The Open Rights Group has published a review of its first two years of activities this morning.
Little more than two years ago, the Open Rights Group was just an idea in the heads of half a dozen individuals. Today, it is a vibrant organisation, responding to a wide array of government consultations, driving forward high-profile projects and featuring in the address book of dozens of journalists. Today we are celebrating how far we've come since the founding of an organisation Lawrence Lessig has called "the most important evidence that we pessimists were wrong".
And we're asking people in the UK to get behind the Open Rights Group with their financial support (ORG survivies on individuals donating a fiver a month) so we can meet the challenges of the year ahead, as content industries, not satisfied with controlling your devices, are seeking to control your internet connection too and the fight against the surveillance state comes to a head.
I helped found ORG and I've been incredibly proud and impressed by the brilliant work that the people who run it have accomplished. I will soon be a permanent resident of the UK (I'm coming to the end of my second visa here) and the freedom afforded by this country matters deeply to me.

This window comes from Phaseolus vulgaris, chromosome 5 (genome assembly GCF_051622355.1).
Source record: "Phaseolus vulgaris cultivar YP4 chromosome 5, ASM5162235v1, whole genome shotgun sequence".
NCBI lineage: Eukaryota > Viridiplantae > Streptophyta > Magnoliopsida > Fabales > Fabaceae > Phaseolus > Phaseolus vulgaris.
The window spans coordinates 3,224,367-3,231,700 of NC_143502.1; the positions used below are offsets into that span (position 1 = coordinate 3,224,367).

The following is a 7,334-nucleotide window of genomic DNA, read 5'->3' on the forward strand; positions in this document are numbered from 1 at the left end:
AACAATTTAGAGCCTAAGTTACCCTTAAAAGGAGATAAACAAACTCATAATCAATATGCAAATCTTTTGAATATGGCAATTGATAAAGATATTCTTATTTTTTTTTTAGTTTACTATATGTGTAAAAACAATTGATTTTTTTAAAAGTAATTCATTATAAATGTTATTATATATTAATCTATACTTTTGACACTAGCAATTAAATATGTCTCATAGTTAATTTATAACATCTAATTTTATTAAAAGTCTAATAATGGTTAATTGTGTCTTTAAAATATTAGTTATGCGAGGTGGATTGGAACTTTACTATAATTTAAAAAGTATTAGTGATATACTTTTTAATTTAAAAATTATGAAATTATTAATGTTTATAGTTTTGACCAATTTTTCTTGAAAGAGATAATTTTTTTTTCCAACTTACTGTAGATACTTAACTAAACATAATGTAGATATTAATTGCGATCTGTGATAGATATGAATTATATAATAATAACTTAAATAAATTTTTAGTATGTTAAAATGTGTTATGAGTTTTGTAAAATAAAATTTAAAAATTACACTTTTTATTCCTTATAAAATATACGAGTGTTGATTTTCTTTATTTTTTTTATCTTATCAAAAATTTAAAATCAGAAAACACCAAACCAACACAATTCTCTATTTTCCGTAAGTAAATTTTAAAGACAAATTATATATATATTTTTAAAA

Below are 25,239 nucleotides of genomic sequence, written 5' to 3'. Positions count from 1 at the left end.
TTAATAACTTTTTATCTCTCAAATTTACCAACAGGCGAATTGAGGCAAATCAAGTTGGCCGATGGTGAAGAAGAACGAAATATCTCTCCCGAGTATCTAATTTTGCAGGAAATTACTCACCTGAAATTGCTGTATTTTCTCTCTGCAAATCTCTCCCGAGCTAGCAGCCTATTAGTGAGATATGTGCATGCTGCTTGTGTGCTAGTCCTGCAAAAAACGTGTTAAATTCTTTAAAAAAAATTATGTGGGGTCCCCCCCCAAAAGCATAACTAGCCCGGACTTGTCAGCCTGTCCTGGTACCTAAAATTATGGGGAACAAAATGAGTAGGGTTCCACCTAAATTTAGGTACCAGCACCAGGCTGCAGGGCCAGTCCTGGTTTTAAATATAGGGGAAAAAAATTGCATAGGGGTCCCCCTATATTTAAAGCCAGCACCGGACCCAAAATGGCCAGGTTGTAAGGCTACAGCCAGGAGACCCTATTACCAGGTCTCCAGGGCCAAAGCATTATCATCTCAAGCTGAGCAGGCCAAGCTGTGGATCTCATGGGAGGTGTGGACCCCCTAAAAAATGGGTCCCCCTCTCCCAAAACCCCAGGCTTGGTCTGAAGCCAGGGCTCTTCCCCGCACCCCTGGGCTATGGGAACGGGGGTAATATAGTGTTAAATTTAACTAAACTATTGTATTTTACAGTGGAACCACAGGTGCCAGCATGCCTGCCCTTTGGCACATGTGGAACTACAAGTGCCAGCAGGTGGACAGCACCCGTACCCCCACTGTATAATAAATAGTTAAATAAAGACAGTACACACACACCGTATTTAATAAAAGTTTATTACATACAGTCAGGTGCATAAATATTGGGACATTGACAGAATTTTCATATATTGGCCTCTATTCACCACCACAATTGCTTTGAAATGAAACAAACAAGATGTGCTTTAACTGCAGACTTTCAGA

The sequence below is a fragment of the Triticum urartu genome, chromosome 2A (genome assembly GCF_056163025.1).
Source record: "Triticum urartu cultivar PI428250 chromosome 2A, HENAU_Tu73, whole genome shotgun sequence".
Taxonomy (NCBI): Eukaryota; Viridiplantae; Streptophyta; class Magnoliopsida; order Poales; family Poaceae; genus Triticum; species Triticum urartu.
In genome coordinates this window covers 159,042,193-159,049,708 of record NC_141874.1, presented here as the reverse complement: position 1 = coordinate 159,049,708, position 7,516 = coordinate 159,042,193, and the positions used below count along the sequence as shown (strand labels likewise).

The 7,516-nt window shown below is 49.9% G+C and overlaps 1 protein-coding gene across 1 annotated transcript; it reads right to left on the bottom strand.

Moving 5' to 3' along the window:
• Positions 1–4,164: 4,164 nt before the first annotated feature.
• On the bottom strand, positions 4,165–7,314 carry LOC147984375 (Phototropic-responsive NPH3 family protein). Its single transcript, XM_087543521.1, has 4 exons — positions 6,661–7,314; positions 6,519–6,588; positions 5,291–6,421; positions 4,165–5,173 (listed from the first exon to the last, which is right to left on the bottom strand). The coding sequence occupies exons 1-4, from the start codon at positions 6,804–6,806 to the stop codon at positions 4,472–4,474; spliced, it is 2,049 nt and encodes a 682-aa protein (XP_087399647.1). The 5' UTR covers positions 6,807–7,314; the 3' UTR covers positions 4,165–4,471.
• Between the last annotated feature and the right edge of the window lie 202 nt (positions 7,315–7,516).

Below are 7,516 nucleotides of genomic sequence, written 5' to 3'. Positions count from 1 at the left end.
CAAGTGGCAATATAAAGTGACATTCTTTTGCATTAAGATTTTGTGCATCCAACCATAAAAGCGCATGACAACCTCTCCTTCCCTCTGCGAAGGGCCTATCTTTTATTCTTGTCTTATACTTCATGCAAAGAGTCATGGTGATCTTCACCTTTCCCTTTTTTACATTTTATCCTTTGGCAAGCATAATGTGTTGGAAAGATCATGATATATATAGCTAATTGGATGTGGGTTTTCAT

Electronic voting and electronic counting
Towards the end of 2006, we added electronic voting (e-voting) to the group of issues we
were actively campaigning on. The Government had announced that 2007's English local
elections would include a number of trials of e-voting and e-counting. In Scotland, all votes in
the May 2007 local and regional elections would be counted electronically. ORG is fundamen-
tally opposed to e-voting, because electronic voting and counting are "black box" operations
– there is no way to verify that the data that enters the system is correctly processed and that
the results provided at the end are an accurate representation of voter intention.
In collaboration with the Foundation for Information Policy
Research (FIPR), ORG organised three events for e-voting
activists during early February, comprising a workshop,
a debate and a screening of HBO's documentary Hacking Democracy. The events drew in activists from around
Europe and served as a learning exercise for ORG's subsequent campaign, funded in part by a generous grant of
£23,950 from the Joseph Rowntree Reform Trust Ltd.
ORG co-opted Jason Kitcat, a long-standing e-voting
campaigner, to its ranks. Kitcat worked closely with the
Electoral Commission to negotiate official Election
Observer status for ORG volunteers, allowing teams to
attend polling stations and watch proceedings. In all, 25
people devoted a day to democracy, committing to
observing as much of the election as they were allowed to
witness, and reporting their findings back to ORG.
ORG provided them with full instructions on how to carry
out their Election Observer duties, what to look for and
how to deal with any problems with the observation